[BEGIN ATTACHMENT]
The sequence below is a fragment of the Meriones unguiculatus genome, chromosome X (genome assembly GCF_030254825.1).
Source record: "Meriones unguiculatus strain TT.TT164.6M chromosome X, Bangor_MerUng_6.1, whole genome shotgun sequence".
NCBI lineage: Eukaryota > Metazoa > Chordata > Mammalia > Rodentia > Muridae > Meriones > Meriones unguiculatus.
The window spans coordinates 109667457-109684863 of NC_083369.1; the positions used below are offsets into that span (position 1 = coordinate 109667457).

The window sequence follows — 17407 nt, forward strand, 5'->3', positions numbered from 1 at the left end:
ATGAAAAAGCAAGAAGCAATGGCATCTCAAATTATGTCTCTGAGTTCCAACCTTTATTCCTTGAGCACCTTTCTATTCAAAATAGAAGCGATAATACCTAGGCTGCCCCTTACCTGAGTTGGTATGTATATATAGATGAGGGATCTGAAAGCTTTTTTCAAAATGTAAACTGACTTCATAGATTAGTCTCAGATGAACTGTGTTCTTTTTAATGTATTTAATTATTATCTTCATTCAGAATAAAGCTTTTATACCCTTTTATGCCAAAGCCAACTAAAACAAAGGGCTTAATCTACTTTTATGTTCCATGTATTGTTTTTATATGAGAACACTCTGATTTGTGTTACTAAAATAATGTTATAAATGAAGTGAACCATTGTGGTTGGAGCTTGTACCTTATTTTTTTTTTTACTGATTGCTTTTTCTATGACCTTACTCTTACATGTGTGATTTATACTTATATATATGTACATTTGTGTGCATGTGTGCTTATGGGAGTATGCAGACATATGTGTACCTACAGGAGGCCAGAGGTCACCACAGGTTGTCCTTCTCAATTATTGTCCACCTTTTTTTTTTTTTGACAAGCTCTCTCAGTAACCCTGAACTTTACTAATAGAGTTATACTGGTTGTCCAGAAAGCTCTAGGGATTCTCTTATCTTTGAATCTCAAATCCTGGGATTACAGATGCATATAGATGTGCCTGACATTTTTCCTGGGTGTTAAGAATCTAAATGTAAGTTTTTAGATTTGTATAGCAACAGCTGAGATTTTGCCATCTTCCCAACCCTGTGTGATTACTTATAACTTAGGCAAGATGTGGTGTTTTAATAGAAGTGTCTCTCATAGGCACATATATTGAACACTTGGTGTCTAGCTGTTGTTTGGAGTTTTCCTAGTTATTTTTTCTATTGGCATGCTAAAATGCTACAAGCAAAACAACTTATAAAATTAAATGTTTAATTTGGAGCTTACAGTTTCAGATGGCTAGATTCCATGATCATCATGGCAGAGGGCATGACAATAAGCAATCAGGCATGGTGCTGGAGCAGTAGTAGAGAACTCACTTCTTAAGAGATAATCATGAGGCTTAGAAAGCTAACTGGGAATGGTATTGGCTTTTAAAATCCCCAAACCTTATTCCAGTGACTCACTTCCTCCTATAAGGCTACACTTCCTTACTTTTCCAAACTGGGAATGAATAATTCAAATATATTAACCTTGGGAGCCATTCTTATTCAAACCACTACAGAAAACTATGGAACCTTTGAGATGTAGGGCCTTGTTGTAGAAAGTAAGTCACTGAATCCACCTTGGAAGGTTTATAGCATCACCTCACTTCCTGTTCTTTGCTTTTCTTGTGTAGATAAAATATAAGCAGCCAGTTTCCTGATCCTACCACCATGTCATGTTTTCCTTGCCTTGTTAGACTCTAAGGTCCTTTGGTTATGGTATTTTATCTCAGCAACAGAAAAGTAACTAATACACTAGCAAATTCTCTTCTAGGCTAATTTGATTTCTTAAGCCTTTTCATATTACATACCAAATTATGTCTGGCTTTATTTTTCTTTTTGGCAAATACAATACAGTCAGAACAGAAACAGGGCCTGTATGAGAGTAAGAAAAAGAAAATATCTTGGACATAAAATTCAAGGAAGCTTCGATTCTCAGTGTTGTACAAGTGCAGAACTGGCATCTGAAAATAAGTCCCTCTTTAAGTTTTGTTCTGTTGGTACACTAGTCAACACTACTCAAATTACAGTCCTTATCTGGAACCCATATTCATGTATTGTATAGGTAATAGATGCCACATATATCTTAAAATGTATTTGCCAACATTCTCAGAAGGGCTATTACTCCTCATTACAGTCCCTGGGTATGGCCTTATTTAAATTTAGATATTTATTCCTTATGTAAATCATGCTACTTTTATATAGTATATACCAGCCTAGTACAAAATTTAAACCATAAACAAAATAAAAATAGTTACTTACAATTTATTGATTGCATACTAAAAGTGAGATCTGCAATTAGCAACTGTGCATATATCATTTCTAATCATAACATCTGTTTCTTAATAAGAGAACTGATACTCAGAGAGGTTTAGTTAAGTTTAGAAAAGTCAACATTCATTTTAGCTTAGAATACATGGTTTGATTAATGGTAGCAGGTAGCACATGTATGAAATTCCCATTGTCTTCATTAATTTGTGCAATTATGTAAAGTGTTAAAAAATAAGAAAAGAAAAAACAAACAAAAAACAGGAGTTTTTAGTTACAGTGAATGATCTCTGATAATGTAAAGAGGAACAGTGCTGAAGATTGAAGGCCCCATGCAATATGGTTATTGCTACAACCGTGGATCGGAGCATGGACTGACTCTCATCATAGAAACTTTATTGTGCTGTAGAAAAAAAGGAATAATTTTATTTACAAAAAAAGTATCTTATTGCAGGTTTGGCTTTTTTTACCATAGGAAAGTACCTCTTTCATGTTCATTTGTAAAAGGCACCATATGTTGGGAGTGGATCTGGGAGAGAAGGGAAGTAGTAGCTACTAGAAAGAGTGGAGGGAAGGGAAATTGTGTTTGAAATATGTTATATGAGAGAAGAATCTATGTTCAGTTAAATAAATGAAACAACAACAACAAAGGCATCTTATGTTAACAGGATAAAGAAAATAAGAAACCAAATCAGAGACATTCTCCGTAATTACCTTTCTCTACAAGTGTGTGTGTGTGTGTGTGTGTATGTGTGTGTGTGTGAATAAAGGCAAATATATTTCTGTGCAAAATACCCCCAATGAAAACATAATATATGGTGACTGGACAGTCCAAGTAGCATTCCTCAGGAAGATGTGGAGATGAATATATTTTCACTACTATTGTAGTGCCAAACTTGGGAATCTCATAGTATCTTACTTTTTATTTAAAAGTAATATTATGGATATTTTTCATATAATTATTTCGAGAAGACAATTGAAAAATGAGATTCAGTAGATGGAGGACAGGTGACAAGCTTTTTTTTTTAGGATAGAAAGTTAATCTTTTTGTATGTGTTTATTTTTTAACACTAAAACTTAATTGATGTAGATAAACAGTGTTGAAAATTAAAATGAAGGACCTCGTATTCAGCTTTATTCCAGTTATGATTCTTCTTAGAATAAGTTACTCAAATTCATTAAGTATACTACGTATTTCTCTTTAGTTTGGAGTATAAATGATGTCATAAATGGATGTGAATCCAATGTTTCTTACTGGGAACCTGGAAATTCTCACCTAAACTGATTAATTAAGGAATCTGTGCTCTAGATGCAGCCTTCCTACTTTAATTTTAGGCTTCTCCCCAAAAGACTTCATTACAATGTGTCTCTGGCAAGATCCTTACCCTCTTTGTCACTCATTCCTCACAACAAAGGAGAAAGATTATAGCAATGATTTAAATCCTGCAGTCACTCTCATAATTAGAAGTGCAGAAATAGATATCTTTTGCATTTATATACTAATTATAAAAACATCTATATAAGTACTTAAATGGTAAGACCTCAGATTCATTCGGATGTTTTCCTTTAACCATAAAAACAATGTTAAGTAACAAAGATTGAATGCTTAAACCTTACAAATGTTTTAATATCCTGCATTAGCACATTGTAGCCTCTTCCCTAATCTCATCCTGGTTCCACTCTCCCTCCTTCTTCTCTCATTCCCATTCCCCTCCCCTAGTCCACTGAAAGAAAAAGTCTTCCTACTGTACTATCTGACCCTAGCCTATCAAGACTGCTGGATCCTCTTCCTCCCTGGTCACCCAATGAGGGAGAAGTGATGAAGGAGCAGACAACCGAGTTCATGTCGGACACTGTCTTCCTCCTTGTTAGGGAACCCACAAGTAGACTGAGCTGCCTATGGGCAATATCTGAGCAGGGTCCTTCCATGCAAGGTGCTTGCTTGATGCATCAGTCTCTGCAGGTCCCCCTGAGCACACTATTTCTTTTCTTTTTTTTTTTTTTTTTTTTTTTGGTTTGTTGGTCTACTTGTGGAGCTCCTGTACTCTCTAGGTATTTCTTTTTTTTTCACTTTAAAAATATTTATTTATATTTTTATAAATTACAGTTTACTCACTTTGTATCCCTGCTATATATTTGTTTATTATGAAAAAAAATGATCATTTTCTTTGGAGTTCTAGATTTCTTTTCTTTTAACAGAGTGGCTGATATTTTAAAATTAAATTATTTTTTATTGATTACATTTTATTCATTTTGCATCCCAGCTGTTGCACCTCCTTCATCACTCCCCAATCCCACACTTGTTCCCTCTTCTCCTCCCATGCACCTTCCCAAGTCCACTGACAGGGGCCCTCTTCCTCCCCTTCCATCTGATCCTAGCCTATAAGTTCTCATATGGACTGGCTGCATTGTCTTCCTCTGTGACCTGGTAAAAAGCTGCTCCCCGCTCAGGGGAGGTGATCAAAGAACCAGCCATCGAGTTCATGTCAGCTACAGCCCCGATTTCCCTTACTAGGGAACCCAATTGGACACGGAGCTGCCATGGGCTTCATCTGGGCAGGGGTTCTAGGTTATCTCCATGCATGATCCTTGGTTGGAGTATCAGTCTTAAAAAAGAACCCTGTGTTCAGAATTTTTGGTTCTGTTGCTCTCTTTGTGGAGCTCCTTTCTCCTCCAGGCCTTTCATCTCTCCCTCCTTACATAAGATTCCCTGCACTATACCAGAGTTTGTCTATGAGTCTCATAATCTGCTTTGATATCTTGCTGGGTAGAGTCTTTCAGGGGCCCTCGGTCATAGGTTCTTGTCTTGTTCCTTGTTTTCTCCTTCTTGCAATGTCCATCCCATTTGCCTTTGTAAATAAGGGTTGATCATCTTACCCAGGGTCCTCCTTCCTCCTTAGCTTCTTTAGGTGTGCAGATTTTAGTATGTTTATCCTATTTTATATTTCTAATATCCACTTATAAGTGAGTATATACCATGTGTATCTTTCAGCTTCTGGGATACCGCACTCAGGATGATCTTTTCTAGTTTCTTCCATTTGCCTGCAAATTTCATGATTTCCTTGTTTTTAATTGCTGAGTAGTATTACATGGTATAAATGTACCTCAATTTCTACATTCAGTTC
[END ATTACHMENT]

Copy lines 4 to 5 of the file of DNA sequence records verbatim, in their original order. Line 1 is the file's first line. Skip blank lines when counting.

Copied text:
The window spans coordinates 109667457-109684863 of NC_083369.1; the positions used below are offsets into that span (position 1 = coordinate 109667457).

The window sequence follows — 17407 nt, forward strand, 5'->3', positions numbered from 1 at the left end: